"There are a whole bunch of Lanterns and you don't want to do it all at once," he said. "When I pitched, I had a whole section about him and what his role will be. It's great to hear all you guys asking these questions and know that I've thought about them."
One fan had a very good point -- why don't the Lanterns ditch Oa and live on Mogo? The writers laughed and said somebody should really write that idea down.
The panel got quite a few questions about whether the Lanterns will have a chance to see their lives outside of the Corps -- including John Stewart and Fatality.
"With the Corps, it's hard to get back to Earth, I don't think that's part of what the book is," Jensen said. "What I'm looking at are their lives on Oa and so John and Fatality is a great example of a couple that has as much baggage and as much stacked against them and they're trying to make it work. What does that look like amongst the upheaval of the Corps."
Although Larfleeze is getting his own series, Venditti mentioned that the Orange Lantern is both in his debut "Green Lantern" #21 and next month's "Green Lantern" #22. He characterized the Larfleeze ongoing as "different, in a positive way."
Kyle is also "perfectly capable" of using orange, according to Jordan, who said readers might have a chance to see that.
"He is the White Lantern and he can use any of the powers of any of the rings, except possibly the black," said Jordan. "He's got a really versatile weapon in the form of the White Ring."
The Kyle-centric questions continued, with one fan asking about Glomulous, with Jordan teasing he might do something with the character. "If you've read my 'Shadowman,' you know I love small characters that don't talk," said Jordan.
There was a big cheer for Dex-starr, the cat Red Lantern, who Soule said "will have a pretty unique role to play." "I'm doing some cool stuff with Dex-starr," he said.
A question of integration with the rest of the DCU came up, and the writers said most of their stories would take place in the Green Lantern microcosm. "We've got Earth covered," said Jordan. "There are billions of other planets we could be covering, so it's more about what's going on in the rest of the universe rather than the place the other 48 books are covering." Soule noted that Green Lantern books can be more science-fiction oriented than the rest of the New 52.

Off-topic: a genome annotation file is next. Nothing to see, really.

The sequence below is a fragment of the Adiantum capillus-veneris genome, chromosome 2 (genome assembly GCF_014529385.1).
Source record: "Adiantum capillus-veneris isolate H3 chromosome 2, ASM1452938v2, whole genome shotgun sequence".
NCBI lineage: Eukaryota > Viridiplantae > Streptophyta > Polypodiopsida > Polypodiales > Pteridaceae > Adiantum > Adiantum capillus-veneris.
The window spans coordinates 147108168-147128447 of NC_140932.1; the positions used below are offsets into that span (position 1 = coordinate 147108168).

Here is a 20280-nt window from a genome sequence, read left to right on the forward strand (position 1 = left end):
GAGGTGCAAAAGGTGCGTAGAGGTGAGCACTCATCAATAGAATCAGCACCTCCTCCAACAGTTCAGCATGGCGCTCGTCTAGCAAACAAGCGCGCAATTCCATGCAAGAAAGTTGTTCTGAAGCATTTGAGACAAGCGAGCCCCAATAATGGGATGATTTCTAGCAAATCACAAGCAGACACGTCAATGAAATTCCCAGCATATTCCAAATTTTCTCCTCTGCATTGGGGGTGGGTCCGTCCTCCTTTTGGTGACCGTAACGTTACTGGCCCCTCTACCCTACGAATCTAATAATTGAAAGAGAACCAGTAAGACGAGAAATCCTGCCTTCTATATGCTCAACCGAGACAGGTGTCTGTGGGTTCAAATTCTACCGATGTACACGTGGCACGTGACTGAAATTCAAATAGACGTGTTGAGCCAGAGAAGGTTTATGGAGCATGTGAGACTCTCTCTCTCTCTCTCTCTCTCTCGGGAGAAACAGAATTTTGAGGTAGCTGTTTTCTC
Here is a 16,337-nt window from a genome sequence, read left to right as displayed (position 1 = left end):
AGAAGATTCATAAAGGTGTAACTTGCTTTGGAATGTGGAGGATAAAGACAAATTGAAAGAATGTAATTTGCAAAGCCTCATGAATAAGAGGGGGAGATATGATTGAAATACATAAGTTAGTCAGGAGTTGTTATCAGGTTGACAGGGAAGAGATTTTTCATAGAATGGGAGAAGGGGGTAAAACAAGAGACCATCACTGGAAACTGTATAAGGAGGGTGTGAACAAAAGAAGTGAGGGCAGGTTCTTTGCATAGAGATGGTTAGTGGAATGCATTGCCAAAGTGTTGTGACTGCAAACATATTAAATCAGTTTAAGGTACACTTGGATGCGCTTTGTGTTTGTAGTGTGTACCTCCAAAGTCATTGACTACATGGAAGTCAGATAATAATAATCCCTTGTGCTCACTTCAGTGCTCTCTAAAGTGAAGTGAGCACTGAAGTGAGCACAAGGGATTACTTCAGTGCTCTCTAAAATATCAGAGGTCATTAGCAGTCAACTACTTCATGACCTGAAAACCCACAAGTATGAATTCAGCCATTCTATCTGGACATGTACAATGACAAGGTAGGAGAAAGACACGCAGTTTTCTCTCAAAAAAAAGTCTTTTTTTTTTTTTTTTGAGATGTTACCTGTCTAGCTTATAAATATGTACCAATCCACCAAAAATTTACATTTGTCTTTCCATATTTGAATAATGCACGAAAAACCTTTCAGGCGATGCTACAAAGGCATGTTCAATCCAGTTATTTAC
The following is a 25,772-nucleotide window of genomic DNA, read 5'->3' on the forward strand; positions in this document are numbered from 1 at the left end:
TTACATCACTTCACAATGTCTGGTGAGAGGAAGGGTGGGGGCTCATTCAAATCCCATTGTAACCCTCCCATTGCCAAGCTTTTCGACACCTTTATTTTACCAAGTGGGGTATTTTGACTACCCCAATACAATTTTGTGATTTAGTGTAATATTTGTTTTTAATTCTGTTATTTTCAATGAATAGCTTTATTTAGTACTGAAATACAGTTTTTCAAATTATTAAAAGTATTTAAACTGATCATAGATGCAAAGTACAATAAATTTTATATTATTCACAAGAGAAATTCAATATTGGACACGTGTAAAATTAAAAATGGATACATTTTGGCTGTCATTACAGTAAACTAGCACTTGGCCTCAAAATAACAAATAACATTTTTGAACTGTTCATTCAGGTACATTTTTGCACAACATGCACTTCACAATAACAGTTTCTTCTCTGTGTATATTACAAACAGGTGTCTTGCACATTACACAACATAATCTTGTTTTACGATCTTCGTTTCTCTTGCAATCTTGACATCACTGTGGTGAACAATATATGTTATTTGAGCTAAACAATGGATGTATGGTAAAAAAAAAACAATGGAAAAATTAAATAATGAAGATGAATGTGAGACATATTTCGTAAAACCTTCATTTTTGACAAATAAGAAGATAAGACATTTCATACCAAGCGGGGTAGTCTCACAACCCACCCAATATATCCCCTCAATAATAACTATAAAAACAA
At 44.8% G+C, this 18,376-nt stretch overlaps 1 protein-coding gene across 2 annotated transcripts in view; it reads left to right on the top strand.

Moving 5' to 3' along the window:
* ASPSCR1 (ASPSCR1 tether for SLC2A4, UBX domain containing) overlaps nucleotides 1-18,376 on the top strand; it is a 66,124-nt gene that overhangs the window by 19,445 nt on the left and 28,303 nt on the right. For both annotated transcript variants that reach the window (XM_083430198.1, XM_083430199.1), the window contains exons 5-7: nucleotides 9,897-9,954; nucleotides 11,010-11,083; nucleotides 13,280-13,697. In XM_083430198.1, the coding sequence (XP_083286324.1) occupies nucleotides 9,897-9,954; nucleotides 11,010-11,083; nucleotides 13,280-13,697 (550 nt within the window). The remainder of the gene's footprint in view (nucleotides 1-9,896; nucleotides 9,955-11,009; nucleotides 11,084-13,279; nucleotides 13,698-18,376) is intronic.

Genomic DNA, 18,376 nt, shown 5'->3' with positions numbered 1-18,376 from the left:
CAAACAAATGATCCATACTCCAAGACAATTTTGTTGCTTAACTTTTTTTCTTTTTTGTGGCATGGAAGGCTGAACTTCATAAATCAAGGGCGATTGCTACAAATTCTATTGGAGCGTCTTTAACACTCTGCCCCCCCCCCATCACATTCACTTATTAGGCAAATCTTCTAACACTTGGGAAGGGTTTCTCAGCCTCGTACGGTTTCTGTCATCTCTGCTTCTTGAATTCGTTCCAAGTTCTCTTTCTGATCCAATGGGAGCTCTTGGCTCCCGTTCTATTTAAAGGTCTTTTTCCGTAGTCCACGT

In terms of last-minute editorial changes, the writers said that they hadn't had any. "This group of writers are trying to see what they can do as new voices," said Soule. "They seem to have confidence in us. We'll destroy that confidence very quickly."
Venditti echoed that sentiment for all the books he's written so far. "One thing I will say is whether you guys end up liking it or not, I feel comfortable saying that the story we're coming out of the gate with is not what I would define as a safe story. They're allowing us to take some pretty big risks with something that's one of their marquee properties."
"If you had a bulletpoint list of everything that's going to happen over the next few months, you'd be surprised," said Soule.
One fan asked about what the minimum age would be for each of the books. "'New Guardians' I would say is pretty PG-13," said Jordan. "Below that, they probably just wouldn't enjoy it." Understandably, "Red Lanterns" has some gore. Venditti said his 8-year-old daughter read both "Green Lantern" and "Green Lantern Corps."
"My book does have space sharks, so that's perfect for all ages," said Jordan.
When asked about process, Venditti said he tends to work in week-long chunks. Whenever Soule is up against a plot point, he'll pose a question to himself about the story and do something relatively mindless and the answer comes to him. Jensen agreed that everyone has their own process, and for his first monthly comic in "Corps," a lot of it was getting used to the timing. "I'm so used to writing graphic novels," he said. "It's a very different animal than to work on something like this."
Jordan, who writes a lot of books, works on everything at once. "My books that I'm working on are all different from each other, so it's really easy to compartmentalize," he said. "It's a time management thing. I do like to get on a plot point and grind at it until I solve it. I'm too obsessive. I tend to work on something until I get it right."
A fan asked about the Templar Guardians and how they were able to come out the other side well-adjusted from their billion years in solitary confinement. "What makes you think the Templar Guardians that are left are all the ones that they started with," said Jordan. "The mental part of it will come up. They've been in there billions of years … they may have just had enough time to go insane and go sane again. The time they spent in that temple really interests me. Those are questions that will be explored."
The panel was asked about their definitive Green Lanterns. "John Stewart," said Jordan. "When I first saw 'Green Lantern,' it was the John Stewart books. Given how cool he was in 'Justice League' and 'Justice League Unlimited,' I'd imagine there are a lot of people who [find him to be the definitive Green Lantern]."
Jensen agreed with the choice, citing the same reasons as Jordan. "He's a very introspective Green Lantern, very intellectual," Jensen said.
For Soule and Venditti, it was Hal Jordan, partially because it was the first Green Lantern they ever encountered.
The panel wrapped with a question about which ring they would prefer to take. "I identified with the Indigos first, but the I realized I would have to be a serial murderer," said Venditti.
"I'd be green," said Soule.
"If I'm stuck in Atlanta traffic, it's definitely red," said Jensen.
"White. Get 'em all," said Jordan.